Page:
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Warsaw Commemorative Visits

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					WHERE TO GO Warsaw and the Second World War Through the TPYF Commemorative Visits Programme we provided 26 pupils with the opportunity to travel to Warsaw to participate in the commemoration of the sixtieth anniversary of the Warsaw Uprising, and to learn more about the battle’s significance within Polish history as well as the broader history of the Second World War. The trip also gave the group the opportunity to explore the Jewish experience of the conflict from the perspective of Warsaw and its central place in the events of the Holocaust. Below is the itinerary that was followed by pupils on their five-day visit. If you would like to find out more about places to visit on an educational tour of Warsaw please see the ‘Places to Visit’ section below. Warsaw Uprising Itinerary Day 1  Day 2     A walking tour of the Monument to the Ghetto Heroes, the Bunker Monument and the Umschlagplatz Monument. A visit to the Jewish cemetery at Powązki A visit to Pawiak Prison Museum A visit into town for the March of the Skauts and Youth from Plac Bankowy to Plac Powstancow Travel from UK to Warsaw, Poland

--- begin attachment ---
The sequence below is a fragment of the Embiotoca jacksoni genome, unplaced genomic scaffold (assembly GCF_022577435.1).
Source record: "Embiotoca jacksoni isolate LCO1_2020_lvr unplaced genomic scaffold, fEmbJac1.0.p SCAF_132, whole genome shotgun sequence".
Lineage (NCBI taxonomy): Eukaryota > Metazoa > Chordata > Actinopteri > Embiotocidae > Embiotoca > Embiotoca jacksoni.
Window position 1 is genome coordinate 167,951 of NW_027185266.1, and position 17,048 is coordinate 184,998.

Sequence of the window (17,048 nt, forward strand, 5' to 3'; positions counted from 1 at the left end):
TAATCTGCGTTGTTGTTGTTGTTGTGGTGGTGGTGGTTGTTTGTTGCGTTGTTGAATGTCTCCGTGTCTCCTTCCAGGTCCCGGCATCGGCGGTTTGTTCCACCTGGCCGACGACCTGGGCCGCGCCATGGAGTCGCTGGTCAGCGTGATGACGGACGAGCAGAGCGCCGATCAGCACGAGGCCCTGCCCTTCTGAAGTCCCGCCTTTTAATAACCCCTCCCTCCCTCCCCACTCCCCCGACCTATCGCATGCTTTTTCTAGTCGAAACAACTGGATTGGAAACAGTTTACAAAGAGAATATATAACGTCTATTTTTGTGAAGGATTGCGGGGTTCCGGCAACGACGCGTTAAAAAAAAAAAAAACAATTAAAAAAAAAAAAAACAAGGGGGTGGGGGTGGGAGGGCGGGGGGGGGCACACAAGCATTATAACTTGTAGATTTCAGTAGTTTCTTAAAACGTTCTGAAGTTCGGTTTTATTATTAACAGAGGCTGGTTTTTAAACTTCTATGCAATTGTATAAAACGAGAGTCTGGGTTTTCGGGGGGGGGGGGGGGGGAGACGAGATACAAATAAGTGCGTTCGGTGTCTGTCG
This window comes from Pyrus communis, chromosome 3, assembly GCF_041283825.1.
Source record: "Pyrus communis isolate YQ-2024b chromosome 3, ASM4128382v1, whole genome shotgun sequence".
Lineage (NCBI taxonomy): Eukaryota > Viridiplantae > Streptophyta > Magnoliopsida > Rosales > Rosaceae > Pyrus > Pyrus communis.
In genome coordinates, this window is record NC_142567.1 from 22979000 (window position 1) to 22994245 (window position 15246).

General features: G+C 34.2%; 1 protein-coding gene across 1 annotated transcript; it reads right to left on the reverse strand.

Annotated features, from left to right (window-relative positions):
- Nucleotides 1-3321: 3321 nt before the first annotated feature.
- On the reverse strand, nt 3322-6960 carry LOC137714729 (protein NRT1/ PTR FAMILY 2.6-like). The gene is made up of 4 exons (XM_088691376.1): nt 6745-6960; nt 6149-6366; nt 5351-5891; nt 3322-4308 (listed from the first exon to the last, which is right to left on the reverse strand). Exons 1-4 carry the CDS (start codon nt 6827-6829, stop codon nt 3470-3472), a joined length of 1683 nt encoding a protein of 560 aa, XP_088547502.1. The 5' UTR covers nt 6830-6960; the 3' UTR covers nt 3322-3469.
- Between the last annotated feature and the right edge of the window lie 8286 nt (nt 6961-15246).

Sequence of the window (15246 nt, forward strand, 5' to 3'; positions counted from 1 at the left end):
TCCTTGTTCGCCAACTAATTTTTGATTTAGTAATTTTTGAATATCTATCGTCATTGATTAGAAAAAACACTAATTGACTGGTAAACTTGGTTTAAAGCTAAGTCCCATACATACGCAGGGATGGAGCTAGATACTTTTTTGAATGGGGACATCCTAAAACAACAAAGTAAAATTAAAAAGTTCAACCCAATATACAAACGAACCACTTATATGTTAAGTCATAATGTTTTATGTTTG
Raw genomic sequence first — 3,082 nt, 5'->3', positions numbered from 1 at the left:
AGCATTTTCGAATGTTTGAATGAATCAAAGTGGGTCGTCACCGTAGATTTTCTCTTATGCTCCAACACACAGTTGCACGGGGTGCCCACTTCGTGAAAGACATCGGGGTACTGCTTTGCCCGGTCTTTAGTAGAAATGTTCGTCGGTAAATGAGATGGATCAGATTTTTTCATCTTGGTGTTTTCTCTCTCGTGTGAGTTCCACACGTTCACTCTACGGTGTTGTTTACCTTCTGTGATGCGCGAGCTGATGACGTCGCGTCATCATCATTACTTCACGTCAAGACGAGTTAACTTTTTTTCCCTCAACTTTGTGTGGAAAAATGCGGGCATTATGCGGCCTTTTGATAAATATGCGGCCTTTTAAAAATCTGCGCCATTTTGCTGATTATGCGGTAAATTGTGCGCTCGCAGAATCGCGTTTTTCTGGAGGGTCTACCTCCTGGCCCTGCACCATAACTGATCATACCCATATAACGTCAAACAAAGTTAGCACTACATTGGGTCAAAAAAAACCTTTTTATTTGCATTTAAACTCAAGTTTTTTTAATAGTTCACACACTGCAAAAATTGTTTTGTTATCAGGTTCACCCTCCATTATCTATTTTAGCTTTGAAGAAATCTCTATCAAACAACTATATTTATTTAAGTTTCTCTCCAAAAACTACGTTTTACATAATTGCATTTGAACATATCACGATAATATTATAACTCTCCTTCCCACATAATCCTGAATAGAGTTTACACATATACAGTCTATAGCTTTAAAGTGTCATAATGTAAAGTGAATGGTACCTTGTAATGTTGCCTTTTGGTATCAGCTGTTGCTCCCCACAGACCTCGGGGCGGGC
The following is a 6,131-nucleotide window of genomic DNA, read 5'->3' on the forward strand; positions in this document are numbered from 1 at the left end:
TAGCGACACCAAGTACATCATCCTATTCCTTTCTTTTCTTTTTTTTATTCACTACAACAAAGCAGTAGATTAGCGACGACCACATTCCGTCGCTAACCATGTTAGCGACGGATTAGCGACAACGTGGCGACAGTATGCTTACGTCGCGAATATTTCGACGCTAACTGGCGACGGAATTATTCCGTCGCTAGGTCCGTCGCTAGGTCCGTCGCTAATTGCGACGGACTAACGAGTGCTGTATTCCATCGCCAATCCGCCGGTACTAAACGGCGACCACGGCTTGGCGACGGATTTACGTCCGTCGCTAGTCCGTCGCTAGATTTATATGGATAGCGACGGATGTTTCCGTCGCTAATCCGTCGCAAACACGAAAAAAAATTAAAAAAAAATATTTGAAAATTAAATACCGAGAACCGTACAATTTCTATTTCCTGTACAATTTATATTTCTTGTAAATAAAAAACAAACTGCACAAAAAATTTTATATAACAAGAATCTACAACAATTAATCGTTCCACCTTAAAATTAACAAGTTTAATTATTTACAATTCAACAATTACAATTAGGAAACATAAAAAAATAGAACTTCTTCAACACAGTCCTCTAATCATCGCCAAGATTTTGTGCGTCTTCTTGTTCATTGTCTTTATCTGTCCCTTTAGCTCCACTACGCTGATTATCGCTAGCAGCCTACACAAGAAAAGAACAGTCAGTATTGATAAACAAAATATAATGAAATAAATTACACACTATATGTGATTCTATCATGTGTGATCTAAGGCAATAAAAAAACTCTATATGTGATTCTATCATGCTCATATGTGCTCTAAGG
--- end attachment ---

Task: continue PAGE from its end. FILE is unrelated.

Day 3     Day 4  A walking tour of the Old Town Visit to the Warsaw Uprising Museum A visit to the Historical Museum of Warsaw A walking tour of the main sites on Krakowskie Przedmiescie including the exterior of the Radziwill Palace A visit to the Warsaw Uprising Monument, Plac Kransinskich

   Day 5  

A visit to Pilsudskiego Square for the exchange of guards at the Tomb of Unknown Soldier A walking tour including a visit to the Monument of The Little Insurgent and the Warsaw Uprising Memorial. A visit to the Gloria Victis memorial at Powązki Army Cemetery

A visit to the Palace of Culture Return travel from Poland to UK

Places to visit in Warsaw If you are planning a visit to learn about the history of the Warsaw Uprising, visit the following websites for further information: http://www.explorewarsaw.com/ http://www.warsawvoice.pl/ Disclaimer: All the sites listed are checked regularly. However, the changing nature of the Internet means that some sites may alter after we have visited them. Their Past Your Future is not responsible for the content of external websites. Historical Museum of Warsaw Address: Tel: Web: Rynek Starego Miasta 28/42 (00 48 22) 635 16 25 www.um.warszawa.pl/muzeum_historyczne/en/